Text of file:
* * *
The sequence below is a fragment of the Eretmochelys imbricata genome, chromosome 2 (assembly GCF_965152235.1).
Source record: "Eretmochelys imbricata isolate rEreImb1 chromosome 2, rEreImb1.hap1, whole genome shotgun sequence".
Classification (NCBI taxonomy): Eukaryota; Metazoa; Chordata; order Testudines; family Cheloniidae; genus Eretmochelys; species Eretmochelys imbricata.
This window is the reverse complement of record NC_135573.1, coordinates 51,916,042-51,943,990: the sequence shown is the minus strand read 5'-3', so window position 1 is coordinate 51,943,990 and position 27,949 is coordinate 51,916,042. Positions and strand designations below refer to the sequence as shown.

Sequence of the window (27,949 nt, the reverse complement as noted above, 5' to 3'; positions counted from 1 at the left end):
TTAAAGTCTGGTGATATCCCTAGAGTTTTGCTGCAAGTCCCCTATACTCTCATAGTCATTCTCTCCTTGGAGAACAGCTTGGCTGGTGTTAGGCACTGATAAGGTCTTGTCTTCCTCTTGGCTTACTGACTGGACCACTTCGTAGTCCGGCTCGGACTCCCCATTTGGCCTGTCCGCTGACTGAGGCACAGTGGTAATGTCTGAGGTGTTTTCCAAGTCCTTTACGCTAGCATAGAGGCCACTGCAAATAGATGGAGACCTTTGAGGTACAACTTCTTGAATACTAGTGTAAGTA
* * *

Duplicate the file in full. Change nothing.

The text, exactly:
The sequence below is a fragment of the Eretmochelys imbricata genome, chromosome 2 (assembly GCF_965152235.1).
Source record: "Eretmochelys imbricata isolate rEreImb1 chromosome 2, rEreImb1.hap1, whole genome shotgun sequence".
Classification (NCBI taxonomy): Eukaryota; Metazoa; Chordata; order Testudines; family Cheloniidae; genus Eretmochelys; species Eretmochelys imbricata.
This window is the reverse complement of record NC_135573.1, coordinates 51,916,042-51,943,990: the sequence shown is the minus strand read 5'-3', so window position 1 is coordinate 51,943,990 and position 27,949 is coordinate 51,916,042. Positions and strand designations below refer to the sequence as shown.

Sequence of the window (27,949 nt, the reverse complement as noted above, 5' to 3'; positions counted from 1 at the left end):
TTAAAGTCTGGTGATATCCCTAGAGTTTTGCTGCAAGTCCCCTATACTCTCATAGTCATTCTCTCCTTGGAGAACAGCTTGGCTGGTGTTAGGCACTGATAAGGTCTTGTCTTCCTCTTGGCTTACTGACTGGACCACTTCGTAGTCCGGCTCGGACTCCCCATTTGGCCTGTCCGCTGACTGAGGCACAGTGGTAATGTCTGAGGTGTTTTCCAAGTCCTTTACGCTAGCATAGAGGCCACTGCAAATAGATGGAGACCTTTGAGGTACAACTTCTTGAATACTAGTGTAAGTA